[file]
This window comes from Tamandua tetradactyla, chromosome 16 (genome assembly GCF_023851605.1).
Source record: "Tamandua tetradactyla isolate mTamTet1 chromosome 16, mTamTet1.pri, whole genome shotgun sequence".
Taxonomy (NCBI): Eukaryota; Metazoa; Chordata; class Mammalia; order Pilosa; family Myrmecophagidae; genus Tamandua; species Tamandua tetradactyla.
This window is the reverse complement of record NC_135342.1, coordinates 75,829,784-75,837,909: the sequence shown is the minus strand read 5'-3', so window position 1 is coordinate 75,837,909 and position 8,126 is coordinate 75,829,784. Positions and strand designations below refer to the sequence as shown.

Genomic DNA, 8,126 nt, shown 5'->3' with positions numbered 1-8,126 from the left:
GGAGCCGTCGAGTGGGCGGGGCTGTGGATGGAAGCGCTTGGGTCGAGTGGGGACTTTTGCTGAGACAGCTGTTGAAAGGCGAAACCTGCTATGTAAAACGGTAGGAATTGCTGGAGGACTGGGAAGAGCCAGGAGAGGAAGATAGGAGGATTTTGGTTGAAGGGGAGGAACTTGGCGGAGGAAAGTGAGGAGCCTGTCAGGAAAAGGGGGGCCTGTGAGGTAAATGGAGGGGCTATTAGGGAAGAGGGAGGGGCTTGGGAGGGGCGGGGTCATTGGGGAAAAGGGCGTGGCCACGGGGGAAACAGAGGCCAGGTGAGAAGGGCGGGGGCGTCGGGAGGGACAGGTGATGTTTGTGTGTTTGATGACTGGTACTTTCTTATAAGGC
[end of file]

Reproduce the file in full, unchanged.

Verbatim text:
This window comes from Tamandua tetradactyla, chromosome 16 (genome assembly GCF_023851605.1).
Source record: "Tamandua tetradactyla isolate mTamTet1 chromosome 16, mTamTet1.pri, whole genome shotgun sequence".
Taxonomy (NCBI): Eukaryota; Metazoa; Chordata; class Mammalia; order Pilosa; family Myrmecophagidae; genus Tamandua; species Tamandua tetradactyla.
This window is the reverse complement of record NC_135342.1, coordinates 75,829,784-75,837,909: the sequence shown is the minus strand read 5'-3', so window position 1 is coordinate 75,837,909 and position 8,126 is coordinate 75,829,784. Positions and strand designations below refer to the sequence as shown.

Genomic DNA, 8,126 nt, shown 5'->3' with positions numbered 1-8,126 from the left:
GGAGCCGTCGAGTGGGCGGGGCTGTGGATGGAAGCGCTTGGGTCGAGTGGGGACTTTTGCTGAGACAGCTGTTGAAAGGCGAAACCTGCTATGTAAAACGGTAGGAATTGCTGGAGGACTGGGAAGAGCCAGGAGAGGAAGATAGGAGGATTTTGGTTGAAGGGGAGGAACTTGGCGGAGGAAAGTGAGGAGCCTGTCAGGAAAAGGGGGGCCTGTGAGGTAAATGGAGGGGCTATTAGGGAAGAGGGAGGGGCTTGGGAGGGGCGGGGTCATTGGGGAAAAGGGCGTGGCCACGGGGGAAACAGAGGCCAGGTGAGAAGGGCGGGGGCGTCGGGAGGGACAGGTGATGTTTGTGTGTTTGATGACTGGTACTTTCTTATAAGGC